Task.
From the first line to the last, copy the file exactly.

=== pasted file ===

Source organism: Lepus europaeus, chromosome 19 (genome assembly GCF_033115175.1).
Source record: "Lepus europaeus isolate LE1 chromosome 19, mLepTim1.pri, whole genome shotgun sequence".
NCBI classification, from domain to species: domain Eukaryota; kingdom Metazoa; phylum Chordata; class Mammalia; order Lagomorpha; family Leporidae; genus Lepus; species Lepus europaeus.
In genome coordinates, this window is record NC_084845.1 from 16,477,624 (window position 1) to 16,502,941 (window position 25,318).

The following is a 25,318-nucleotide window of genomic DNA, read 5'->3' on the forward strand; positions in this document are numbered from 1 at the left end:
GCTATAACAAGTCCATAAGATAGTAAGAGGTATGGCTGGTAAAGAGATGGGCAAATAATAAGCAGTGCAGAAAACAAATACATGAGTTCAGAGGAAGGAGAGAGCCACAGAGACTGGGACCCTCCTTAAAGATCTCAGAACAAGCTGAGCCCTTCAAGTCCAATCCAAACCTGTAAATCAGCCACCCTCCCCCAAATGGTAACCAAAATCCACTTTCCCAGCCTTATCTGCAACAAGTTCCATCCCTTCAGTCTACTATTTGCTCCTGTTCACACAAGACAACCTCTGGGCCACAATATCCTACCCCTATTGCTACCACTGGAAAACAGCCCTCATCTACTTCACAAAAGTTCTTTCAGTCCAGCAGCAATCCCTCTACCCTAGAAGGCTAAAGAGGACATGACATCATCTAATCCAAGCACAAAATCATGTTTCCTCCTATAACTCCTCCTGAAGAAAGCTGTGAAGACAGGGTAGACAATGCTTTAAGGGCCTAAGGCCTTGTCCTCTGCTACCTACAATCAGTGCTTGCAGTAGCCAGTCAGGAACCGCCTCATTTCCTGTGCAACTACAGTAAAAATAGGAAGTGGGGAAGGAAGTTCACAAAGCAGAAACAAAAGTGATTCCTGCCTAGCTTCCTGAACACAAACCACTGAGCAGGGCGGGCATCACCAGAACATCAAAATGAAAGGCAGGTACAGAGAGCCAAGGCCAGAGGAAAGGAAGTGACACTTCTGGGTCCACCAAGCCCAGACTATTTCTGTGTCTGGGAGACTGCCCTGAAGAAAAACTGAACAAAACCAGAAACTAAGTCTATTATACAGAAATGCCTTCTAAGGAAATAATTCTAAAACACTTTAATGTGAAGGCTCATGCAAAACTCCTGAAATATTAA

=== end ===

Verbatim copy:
Source organism: Lepus europaeus, chromosome 19 (genome assembly GCF_033115175.1).
Source record: "Lepus europaeus isolate LE1 chromosome 19, mLepTim1.pri, whole genome shotgun sequence".
NCBI classification, from domain to species: domain Eukaryota; kingdom Metazoa; phylum Chordata; class Mammalia; order Lagomorpha; family Leporidae; genus Lepus; species Lepus europaeus.
In genome coordinates, this window is record NC_084845.1 from 16,477,624 (window position 1) to 16,502,941 (window position 25,318).

The following is a 25,318-nucleotide window of genomic DNA, read 5'->3' on the forward strand; positions in this document are numbered from 1 at the left end:
GCTATAACAAGTCCATAAGATAGTAAGAGGTATGGCTGGTAAAGAGATGGGCAAATAATAAGCAGTGCAGAAAACAAATACATGAGTTCAGAGGAAGGAGAGAGCCACAGAGACTGGGACCCTCCTTAAAGATCTCAGAACAAGCTGAGCCCTTCAAGTCCAATCCAAACCTGTAAATCAGCCACCCTCCCCCAAATGGTAACCAAAATCCACTTTCCCAGCCTTATCTGCAACAAGTTCCATCCCTTCAGTCTACTATTTGCTCCTGTTCACACAAGACAACCTCTGGGCCACAATATCCTACCCCTATTGCTACCACTGGAAAACAGCCCTCATCTACTTCACAAAAGTTCTTTCAGTCCAGCAGCAATCCCTCTACCCTAGAAGGCTAAAGAGGACATGACATCATCTAATCCAAGCACAAAATCATGTTTCCTCCTATAACTCCTCCTGAAGAAAGCTGTGAAGACAGGGTAGACAATGCTTTAAGGGCCTAAGGCCTTGTCCTCTGCTACCTACAATCAGTGCTTGCAGTAGCCAGTCAGGAACCGCCTCATTTCCTGTGCAACTACAGTAAAAATAGGAAGTGGGGAAGGAAGTTCACAAAGCAGAAACAAAAGTGATTCCTGCCTAGCTTCCTGAACACAAACCACTGAGCAGGGCGGGCATCACCAGAACATCAAAATGAAAGGCAGGTACAGAGAGCCAAGGCCAGAGGAAAGGAAGTGACACTTCTGGGTCCACCAAGCCCAGACTATTTCTGTGTCTGGGAGACTGCCCTGAAGAAAAACTGAACAAAACCAGAAACTAAGTCTATTATACAGAAATGCCTTCTAAGGAAATAATTCTAAAACACTTTAATGTGAAGGCTCATGCAAAACTCCTGAAATATTAA